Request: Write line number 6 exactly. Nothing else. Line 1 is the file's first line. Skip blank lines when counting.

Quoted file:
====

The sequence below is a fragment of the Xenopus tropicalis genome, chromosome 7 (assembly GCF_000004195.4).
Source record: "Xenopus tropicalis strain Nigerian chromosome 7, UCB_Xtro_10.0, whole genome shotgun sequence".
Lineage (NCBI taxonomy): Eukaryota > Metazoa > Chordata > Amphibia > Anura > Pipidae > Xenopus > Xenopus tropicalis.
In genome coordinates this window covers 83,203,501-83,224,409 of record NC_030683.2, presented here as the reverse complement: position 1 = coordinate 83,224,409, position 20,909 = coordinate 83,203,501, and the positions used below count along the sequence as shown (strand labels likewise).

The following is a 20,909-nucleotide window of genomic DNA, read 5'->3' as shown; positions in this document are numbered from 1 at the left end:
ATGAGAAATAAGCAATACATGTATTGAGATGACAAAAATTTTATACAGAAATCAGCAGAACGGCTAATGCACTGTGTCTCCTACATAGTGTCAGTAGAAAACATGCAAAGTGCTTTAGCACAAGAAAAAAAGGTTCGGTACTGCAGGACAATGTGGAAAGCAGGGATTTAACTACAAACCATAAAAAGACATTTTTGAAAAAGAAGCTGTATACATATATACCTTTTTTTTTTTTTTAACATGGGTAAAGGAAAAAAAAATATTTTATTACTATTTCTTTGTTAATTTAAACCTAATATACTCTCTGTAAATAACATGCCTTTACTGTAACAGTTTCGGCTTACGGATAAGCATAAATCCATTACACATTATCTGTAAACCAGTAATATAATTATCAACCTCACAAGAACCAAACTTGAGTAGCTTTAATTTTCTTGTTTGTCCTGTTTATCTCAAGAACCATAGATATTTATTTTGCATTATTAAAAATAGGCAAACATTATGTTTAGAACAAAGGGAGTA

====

ATGAGAAATAAGCAATACATGTATTGAGATGACAAAAATTTTATACAGAAATCAGCAGAACGGCTAATGCACTGTGTCTCCTACATAGTGTCAGTAGAAAACATGCAAAGTGCTTTAGCACAAGAAAAAAAGGTTCGGTACTGCAGGACAATGTGGAAAGCAGGGATTTAACTACAAACCATAAAAAGACATTTTTGAAAAAGAAGCTGTATACATATATACCTTTTTTTTTTTTTTAACATGGGTAAAGGAAAAAAAAATATTTTATTACTATTTCTTTGTTAATTTAAACCTAATATACTCTCTGTAAATAACATGCCTTTACTGTAACAGTTTCGGCTTACGGATAAGCATAAATCCATTACACATTATCTGTAAACCAGTAATATAATTATCAACCTCACAAGAACCAAACTTGAGTAGCTTTAATTTTCTTGTTTGTCCTGTTTATCTCAAGAACCATAGATATTTATTTTGCATTATTAAAAATAGGCAAACATTATGTTTAGAACAAAGGGAGTA